We know we have a book arriving in the post and that soon we are to read it. Yet we do not know what the book is called, or who it is by, or even if it is a book we have heard of before. It might be from an unfamiliar genre, or it might be a book that we have so far avoided reading for various reasons. The fact is we know we have a book coming from a certain person - we know we are going to read it - we just do not know what it is.
I have never been part of a book group because I have never thought I could read a book that someone else chose for me especially if I thought I wouldn't like the book. I think the problem is that I tended to build up reservations or prejudices against certain books and then I wouldn't be able to read it. With the vine - there is none of that, it is simple - the book is chosen and you read it. You have no time to build up reservations.
And so I open my heart to this book and I don't care if it is not my kind of book, I simply do not think "will I like this book" or "will I hate it?" I simply open myself up to this book and it's taught me to be much more open minded then I was before. There is an extra factor to it of course - the book has travelled across the world and it represents a part of the person who chose to send it. So it is more then merely a book that I am reading to discuss with a group.
We're on our last leg of the vine with only one or two more books to be read before the circle is complete. And then we continue with a different format. Reading for the vine is a commitment and it can be time consuming though definitely enjoyable. Keeping a book a secret from people for so long comes with it's own problems of course - such as trying not to talk about it where its identity could be guessed at.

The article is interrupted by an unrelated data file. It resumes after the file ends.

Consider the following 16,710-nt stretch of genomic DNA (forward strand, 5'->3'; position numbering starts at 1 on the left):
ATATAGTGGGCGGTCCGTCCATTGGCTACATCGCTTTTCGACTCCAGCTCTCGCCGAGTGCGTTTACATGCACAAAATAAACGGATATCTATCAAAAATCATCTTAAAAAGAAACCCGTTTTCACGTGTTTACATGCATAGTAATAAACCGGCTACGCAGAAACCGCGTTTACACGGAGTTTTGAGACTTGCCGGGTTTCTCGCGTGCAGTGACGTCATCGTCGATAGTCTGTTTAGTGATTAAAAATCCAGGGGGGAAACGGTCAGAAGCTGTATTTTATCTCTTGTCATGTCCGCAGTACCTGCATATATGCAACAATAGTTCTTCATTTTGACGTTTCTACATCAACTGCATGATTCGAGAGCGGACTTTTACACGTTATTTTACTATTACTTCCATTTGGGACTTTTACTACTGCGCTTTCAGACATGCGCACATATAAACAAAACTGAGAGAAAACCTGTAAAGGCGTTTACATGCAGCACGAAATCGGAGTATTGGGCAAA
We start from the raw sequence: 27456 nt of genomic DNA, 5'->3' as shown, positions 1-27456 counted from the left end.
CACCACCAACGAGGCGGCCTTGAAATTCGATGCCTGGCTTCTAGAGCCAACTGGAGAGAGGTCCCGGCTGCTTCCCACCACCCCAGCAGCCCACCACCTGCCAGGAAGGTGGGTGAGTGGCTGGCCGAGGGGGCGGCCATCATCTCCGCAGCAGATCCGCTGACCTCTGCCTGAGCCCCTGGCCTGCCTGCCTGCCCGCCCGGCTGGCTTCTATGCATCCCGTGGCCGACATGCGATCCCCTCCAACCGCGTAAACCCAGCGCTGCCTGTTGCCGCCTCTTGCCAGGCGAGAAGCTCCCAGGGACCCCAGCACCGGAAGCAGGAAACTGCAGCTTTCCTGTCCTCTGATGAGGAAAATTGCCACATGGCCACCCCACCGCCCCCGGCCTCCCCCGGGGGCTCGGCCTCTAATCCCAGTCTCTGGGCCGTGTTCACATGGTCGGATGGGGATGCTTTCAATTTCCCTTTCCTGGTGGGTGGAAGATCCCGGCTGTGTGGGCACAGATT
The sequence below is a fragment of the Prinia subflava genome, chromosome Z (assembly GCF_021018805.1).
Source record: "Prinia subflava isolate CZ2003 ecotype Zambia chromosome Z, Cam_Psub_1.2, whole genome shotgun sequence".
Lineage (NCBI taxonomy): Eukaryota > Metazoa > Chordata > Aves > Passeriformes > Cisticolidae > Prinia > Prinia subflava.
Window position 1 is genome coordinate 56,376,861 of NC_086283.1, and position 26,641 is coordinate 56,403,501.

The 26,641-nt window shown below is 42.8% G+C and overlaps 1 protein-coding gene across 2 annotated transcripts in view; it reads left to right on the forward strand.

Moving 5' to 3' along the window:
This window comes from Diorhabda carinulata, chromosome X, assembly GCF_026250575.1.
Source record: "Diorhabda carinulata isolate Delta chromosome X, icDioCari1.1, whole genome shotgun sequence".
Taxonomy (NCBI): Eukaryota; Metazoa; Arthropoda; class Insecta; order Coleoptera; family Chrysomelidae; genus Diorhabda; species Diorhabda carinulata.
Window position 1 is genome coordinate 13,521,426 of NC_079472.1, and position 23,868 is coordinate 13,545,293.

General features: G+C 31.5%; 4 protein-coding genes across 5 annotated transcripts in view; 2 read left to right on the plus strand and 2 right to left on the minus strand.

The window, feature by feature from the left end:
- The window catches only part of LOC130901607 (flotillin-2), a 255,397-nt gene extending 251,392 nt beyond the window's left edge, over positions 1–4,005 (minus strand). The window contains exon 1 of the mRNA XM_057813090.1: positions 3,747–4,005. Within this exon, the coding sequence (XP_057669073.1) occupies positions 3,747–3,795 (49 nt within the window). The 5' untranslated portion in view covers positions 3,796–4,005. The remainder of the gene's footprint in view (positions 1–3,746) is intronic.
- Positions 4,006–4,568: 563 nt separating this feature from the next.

Has anyone here been a part of a book circle or a book group, how has this influenced your reading choices?
Being able to sit down and just read sometimes seems harder then it actually is. For instance, right now I should be reading The First Man in Rome by Colleen McCullough not sitting here writing a blog post, or being distracted by Twitter, Facebook and Goodreads. Where did all these social media websites suddenly come from?
So where do you go to find peace and quiet? For me it is not always peace and quiet I like - my favourite reading spots are in cafés, over a nice cup of tea or a latte, or on buses and trains. It is these busy places, with the noise and chaos of other people's lives I find the most peaceful place to read. Sometimes, if it is too quiet I find myself distracting myself.
Often though, during the summer I like going to Haslar Naval Cemetery which holds the dead of the Navy from the mid nineteenth century to modern times. It was built sometime in the nineteenth century as the grounds of the Royal Naval Hospital Haslar becoming rather overflown with the dead from wars going back as far as Trafalgar. The hospital was opened in 1762 and only closed late last year after 247 years as a working hospital - first for the Royal Navy and then for the public as well. It is to become a place for veterans and dementia suffers apparently but I will hold judgement on that until I see it happening.
I am well aware this might sound a little strange to some, probably utterly boring to many - it is not a fascination with death I have, but rather with the lives of the people who once were, their experiences, their history and past lives.
The trouble is, I do find myself so easily distracted, so finding the right place to read is important. Where does everyone else like to read? Your comfy arm chair, on the loo, in the garden?